At the FootballNovember 20, 2017 in Ecuador ⋅ ⛅ 21 °C
South Americans are mad about football. Their support for their teams is legendary. The problem with legends is that they can become exaggerated with time, as people try and continuously amaze. So today we wandered down to the Estadio George Capwell to investigate. Our findings:
- Taxi to and from the game (no seat belts). We were specifically warned not to walk outside of the stadium.
- All tickets for the day had been sold, but mostly to scalpers. We ended up buying three on the street for $15 ea, even though they had a printed face-value of $10. We bought the more expensive tickets to avoid being with the 'brava bravas' (ultras). These guys are not the Yellow Fever.
- Tight. Lots of cops, riot police, mounted police, a helicopter etc.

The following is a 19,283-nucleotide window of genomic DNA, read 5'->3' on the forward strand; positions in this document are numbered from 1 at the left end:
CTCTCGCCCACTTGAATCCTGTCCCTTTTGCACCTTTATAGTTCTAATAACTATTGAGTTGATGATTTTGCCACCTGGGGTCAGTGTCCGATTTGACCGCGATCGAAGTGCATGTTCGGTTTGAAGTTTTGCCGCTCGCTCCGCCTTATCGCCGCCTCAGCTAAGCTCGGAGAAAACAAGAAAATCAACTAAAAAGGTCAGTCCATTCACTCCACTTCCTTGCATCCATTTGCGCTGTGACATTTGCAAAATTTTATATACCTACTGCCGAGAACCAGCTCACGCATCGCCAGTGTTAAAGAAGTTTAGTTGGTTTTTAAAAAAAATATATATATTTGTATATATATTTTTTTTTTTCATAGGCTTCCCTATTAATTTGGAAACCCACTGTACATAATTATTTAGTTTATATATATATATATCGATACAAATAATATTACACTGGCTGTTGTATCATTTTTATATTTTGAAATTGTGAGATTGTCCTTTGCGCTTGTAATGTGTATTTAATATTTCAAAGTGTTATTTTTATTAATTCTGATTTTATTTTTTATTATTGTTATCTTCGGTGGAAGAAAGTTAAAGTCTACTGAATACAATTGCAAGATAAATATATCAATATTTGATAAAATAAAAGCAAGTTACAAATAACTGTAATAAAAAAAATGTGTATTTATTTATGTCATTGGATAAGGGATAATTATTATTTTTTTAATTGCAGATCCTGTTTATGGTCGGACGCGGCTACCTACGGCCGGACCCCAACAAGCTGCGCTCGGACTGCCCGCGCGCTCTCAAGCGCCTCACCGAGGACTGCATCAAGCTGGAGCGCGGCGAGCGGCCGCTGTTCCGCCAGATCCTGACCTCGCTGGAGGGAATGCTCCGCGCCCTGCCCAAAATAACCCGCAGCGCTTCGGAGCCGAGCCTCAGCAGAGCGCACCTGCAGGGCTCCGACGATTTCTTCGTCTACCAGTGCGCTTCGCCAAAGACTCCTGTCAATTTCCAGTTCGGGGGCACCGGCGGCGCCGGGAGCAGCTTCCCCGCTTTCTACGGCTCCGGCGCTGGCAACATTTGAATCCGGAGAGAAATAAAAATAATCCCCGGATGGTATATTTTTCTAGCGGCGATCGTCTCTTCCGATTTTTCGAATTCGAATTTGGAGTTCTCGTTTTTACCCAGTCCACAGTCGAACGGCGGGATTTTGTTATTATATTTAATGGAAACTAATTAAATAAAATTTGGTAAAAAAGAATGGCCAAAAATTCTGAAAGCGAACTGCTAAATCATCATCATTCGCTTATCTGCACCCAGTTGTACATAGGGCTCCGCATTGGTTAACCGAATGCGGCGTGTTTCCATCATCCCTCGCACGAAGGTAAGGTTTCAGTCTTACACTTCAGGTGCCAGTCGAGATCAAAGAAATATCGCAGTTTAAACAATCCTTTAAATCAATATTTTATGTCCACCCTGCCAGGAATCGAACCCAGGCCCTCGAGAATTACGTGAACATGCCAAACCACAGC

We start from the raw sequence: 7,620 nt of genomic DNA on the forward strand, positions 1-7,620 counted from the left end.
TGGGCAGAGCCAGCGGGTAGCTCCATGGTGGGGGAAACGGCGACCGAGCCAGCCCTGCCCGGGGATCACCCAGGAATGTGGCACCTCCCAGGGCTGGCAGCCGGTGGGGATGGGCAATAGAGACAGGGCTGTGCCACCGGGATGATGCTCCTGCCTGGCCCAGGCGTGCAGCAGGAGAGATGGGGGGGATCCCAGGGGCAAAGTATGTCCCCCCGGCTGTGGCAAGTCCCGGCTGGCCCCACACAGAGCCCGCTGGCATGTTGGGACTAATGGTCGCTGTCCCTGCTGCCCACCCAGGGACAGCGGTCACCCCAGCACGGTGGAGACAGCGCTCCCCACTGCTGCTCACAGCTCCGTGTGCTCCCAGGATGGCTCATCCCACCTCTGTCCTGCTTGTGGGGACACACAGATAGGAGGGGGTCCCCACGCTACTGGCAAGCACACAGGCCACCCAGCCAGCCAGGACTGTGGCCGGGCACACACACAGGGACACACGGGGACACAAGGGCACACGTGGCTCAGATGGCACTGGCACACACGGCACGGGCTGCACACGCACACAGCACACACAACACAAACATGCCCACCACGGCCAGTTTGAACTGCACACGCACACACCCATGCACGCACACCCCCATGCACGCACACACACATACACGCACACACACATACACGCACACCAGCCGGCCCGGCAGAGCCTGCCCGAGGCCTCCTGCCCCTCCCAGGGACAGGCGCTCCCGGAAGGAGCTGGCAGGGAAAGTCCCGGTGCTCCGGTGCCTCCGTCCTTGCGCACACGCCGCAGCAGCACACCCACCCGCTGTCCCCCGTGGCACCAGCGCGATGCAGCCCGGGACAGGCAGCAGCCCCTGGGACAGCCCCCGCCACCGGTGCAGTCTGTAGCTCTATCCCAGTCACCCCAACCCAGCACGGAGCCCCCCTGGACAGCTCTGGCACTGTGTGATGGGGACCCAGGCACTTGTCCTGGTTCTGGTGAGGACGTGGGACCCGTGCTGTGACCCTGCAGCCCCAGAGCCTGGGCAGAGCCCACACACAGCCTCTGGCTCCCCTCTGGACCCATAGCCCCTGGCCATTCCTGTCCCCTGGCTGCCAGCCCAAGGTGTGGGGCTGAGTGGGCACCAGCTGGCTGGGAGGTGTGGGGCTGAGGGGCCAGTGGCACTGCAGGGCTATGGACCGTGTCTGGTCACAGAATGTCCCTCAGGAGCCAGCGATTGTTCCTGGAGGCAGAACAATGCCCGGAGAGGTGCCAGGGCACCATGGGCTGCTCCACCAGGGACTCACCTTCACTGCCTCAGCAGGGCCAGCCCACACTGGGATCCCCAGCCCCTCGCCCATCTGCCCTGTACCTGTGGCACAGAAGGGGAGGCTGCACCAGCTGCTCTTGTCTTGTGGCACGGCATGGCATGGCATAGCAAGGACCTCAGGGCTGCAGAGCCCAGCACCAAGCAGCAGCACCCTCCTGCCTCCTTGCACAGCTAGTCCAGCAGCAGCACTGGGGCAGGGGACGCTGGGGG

- We all got a pat-down before entering. They confiscated our water bottles - not sure why as they don't make great projectiles. Some guy near us got ejected for throwing coins at an opposition substitute though, so they've found something that works.
- Passionate - ref had to be the bravest man in the ground. Every call against home team Emelec accompanied by howls and whistles.
- We were in the family zone so reasonably calm. The brava brava opposite could be heard chanting the entire game.
- No away fans - they might have been banned from attending.
- Highly individualistic. Pretty much every player tries to beat their man.
- Every player has great touch but too many misplaced passes. Unsurprising as passing is probably neglected at training each week.
- Awesome, raw experience as it's still lacking that gentrification which has taken over every Western sporting event.
- The legendary passion is true, but stories of wanton violence (at least in the stadium itself) seem exaggerated. The key ingredients are there though; those cops were not for show.
Pics: (1) Eyob and I at the waterfront; (2) The game! (3) An inflatable tunnel extending onto the pitch for the players to walk throughRead more